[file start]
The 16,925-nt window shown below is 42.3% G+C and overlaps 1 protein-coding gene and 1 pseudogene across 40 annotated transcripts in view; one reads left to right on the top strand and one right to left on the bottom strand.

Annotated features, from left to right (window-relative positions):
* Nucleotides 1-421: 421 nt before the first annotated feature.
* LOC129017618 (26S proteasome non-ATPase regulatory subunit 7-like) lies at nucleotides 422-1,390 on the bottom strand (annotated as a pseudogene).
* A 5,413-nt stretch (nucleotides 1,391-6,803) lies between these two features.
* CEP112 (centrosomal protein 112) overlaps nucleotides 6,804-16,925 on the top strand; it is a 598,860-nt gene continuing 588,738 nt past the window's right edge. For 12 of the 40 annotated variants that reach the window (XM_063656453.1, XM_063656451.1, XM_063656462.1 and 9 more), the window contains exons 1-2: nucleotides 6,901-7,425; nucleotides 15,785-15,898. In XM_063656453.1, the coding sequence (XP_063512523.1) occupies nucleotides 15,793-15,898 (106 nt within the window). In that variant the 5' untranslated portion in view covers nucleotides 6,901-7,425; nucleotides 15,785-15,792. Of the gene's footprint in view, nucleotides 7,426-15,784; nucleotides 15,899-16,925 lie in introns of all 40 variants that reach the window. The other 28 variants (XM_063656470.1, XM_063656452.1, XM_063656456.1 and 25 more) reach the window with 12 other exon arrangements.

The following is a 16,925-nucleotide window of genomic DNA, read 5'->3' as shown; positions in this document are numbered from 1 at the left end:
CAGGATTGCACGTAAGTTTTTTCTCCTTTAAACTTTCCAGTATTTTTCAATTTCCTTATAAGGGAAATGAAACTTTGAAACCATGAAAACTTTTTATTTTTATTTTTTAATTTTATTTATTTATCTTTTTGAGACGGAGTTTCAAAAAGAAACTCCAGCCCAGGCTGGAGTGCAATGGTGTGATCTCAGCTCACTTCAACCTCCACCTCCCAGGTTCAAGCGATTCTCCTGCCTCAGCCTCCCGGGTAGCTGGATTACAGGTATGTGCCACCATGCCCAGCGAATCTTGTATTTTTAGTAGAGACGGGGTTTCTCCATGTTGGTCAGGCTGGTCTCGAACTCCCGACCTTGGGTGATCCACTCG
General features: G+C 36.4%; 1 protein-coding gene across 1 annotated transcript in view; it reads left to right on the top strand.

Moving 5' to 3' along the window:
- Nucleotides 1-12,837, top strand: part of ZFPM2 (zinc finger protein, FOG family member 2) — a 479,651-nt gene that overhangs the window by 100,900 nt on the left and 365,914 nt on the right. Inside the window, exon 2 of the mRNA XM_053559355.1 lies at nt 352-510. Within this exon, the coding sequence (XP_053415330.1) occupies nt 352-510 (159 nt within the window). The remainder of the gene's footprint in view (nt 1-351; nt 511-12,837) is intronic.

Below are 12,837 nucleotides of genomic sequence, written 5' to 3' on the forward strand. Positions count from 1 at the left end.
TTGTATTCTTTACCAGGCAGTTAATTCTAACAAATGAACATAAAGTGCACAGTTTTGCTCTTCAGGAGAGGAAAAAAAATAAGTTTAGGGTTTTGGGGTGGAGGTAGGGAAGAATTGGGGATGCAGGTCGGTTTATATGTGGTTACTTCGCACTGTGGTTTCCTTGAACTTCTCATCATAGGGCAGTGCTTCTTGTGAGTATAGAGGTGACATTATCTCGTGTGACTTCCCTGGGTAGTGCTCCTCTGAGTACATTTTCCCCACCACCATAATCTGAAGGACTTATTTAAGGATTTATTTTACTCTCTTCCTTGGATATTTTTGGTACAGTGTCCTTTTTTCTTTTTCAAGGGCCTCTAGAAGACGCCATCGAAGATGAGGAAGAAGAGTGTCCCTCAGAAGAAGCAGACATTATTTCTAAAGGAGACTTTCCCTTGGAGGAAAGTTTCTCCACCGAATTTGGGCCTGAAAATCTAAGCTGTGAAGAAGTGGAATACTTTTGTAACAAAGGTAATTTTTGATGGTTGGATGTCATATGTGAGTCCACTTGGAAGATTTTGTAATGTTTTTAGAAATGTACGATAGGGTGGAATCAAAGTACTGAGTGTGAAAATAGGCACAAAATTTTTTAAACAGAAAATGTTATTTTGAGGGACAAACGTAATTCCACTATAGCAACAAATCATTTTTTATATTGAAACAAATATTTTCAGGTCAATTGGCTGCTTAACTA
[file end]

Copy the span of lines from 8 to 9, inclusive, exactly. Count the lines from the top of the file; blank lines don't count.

CAGGATTGCACGTAAGTTTTTTCTCCTTTAAACTTTCCAGTATTTTTCAATTTCCTTATAAGGGAAATGAAACTTTGAAACCATGAAAACTTTTTATTTTTATTTTTTAATTTTATTTATTTATCTTTTTGAGACGGAGTTTCAAAAAGAAACTCCAGCCCAGGCTGGAGTGCAATGGTGTGATCTCAGCTCACTTCAACCTCCACCTCCCAGGTTCAAGCGATTCTCCTGCCTCAGCCTCCCGGGTAGCTGGATTACAGGTATGTGCCACCATGCCCAGCGAATCTTGTATTTTTAGTAGAGACGGGGTTTCTCCATGTTGGTCAGGCTGGTCTCGAACTCCCGACCTTGGGTGATCCACTCG
General features: G+C 36.4%; 1 protein-coding gene across 1 annotated transcript in view; it reads left to right on the top strand.